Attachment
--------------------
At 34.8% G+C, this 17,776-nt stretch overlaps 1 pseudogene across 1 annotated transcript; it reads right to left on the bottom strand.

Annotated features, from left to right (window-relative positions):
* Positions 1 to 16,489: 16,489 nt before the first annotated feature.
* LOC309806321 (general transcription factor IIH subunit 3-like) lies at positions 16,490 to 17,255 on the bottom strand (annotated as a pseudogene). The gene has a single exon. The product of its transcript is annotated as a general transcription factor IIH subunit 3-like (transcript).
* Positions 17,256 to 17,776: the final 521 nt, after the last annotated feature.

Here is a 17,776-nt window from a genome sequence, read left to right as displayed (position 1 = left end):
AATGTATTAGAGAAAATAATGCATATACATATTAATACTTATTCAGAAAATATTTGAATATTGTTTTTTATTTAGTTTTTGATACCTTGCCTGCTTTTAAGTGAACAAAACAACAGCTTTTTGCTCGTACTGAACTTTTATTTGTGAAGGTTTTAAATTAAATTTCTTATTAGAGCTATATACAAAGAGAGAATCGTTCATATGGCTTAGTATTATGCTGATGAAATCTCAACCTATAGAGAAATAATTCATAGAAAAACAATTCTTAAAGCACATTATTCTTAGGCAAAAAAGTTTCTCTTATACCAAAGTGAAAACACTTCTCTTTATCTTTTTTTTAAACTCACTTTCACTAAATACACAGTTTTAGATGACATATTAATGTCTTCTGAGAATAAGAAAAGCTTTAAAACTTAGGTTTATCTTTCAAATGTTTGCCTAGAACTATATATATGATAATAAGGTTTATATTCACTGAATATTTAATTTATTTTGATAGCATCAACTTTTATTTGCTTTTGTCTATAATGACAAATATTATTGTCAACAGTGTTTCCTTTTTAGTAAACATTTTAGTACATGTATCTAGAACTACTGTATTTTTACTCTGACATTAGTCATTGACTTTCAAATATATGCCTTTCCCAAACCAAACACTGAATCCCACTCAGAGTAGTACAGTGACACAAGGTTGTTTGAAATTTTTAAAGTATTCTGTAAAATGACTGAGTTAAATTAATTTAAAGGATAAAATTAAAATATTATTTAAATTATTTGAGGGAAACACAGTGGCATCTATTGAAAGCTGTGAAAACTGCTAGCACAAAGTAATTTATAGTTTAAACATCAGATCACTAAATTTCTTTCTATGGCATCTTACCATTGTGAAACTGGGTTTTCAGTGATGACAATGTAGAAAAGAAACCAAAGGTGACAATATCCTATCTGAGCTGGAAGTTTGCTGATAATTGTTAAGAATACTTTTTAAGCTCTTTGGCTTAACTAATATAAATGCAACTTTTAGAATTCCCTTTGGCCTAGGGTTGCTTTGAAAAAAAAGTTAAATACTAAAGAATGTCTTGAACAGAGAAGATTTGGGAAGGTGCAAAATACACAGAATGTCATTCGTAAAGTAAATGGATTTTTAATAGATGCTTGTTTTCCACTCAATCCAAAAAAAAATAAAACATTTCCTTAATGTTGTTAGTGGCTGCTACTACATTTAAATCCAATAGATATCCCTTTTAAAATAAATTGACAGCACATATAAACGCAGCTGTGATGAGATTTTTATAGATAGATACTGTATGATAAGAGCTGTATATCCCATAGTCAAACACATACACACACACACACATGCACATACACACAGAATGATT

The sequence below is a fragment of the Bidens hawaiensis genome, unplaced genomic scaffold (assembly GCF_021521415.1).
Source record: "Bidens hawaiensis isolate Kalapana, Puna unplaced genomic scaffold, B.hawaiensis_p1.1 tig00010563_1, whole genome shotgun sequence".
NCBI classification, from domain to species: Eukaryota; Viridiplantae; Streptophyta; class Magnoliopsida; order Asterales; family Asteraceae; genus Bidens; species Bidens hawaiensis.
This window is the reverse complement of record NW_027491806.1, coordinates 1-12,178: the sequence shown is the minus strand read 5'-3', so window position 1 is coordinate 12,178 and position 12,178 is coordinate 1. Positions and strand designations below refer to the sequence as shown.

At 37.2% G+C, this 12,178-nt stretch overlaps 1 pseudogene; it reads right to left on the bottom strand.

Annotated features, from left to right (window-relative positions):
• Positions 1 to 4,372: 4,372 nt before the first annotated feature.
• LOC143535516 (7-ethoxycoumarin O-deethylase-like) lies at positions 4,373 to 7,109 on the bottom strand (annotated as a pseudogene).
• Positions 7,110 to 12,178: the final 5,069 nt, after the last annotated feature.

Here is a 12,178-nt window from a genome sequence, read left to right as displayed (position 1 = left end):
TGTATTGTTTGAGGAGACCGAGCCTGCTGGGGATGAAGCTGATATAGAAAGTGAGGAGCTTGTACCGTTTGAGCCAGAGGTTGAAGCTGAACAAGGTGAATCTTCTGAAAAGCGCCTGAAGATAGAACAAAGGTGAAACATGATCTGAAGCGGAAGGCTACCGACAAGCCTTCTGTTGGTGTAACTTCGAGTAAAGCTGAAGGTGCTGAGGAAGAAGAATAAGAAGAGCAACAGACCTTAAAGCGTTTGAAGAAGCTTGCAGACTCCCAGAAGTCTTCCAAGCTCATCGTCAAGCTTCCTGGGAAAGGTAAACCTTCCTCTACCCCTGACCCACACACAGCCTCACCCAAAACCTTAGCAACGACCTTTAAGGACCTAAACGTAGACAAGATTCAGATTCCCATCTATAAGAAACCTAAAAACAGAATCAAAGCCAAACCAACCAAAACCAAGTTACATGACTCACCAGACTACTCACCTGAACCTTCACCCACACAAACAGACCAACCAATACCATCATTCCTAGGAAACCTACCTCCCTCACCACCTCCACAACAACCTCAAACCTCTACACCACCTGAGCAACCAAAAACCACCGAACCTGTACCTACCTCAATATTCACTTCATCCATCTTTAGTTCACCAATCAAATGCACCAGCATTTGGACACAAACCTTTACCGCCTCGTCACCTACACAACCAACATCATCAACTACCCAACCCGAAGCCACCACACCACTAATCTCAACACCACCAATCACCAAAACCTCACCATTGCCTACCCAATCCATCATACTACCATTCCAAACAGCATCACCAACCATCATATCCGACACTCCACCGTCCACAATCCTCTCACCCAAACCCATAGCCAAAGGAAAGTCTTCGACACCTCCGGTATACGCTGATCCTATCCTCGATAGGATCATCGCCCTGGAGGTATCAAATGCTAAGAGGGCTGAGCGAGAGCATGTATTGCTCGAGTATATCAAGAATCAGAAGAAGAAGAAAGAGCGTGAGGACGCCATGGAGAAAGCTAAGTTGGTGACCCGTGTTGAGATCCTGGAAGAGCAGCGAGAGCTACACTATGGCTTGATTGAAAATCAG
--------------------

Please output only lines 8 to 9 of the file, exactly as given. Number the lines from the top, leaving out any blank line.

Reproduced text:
The sequence below is a fragment of the Bidens hawaiensis genome, unplaced genomic scaffold (assembly GCF_021521415.1).
Source record: "Bidens hawaiensis isolate Kalapana, Puna unplaced genomic scaffold, B.hawaiensis_p1.1 tig00010563_1, whole genome shotgun sequence".